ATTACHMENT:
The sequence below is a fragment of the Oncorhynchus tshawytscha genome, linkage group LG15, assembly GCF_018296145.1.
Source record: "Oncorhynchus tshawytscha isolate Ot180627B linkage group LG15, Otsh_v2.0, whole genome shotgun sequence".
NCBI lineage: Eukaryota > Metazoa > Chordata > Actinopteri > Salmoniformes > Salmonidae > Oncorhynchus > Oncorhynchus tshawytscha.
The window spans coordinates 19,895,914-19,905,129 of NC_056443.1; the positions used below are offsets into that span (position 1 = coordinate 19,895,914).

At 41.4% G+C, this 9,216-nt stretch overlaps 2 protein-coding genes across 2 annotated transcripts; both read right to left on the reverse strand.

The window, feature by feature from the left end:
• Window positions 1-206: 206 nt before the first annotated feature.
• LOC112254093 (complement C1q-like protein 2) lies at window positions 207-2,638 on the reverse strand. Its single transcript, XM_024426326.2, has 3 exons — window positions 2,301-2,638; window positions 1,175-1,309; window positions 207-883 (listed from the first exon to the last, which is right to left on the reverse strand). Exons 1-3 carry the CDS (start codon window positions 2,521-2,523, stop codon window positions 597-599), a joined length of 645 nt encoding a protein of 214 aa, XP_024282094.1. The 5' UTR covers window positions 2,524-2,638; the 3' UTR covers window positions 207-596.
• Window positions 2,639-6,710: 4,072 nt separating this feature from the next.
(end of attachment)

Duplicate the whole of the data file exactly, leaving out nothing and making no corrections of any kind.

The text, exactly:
The sequence below is a fragment of the Oncorhynchus tshawytscha genome, linkage group LG15, assembly GCF_018296145.1.
Source record: "Oncorhynchus tshawytscha isolate Ot180627B linkage group LG15, Otsh_v2.0, whole genome shotgun sequence".
NCBI lineage: Eukaryota > Metazoa > Chordata > Actinopteri > Salmoniformes > Salmonidae > Oncorhynchus > Oncorhynchus tshawytscha.
The window spans coordinates 19,895,914-19,905,129 of NC_056443.1; the positions used below are offsets into that span (position 1 = coordinate 19,895,914).

At 41.4% G+C, this 9,216-nt stretch overlaps 2 protein-coding genes across 2 annotated transcripts; both read right to left on the reverse strand.

The window, feature by feature from the left end:
• Window positions 1-206: 206 nt before the first annotated feature.
• LOC112254093 (complement C1q-like protein 2) lies at window positions 207-2,638 on the reverse strand. Its single transcript, XM_024426326.2, has 3 exons — window positions 2,301-2,638; window positions 1,175-1,309; window positions 207-883 (listed from the first exon to the last, which is right to left on the reverse strand). Exons 1-3 carry the CDS (start codon window positions 2,521-2,523, stop codon window positions 597-599), a joined length of 645 nt encoding a protein of 214 aa, XP_024282094.1. The 5' UTR covers window positions 2,524-2,638; the 3' UTR covers window positions 207-596.
• Window positions 2,639-6,710: 4,072 nt separating this feature from the next.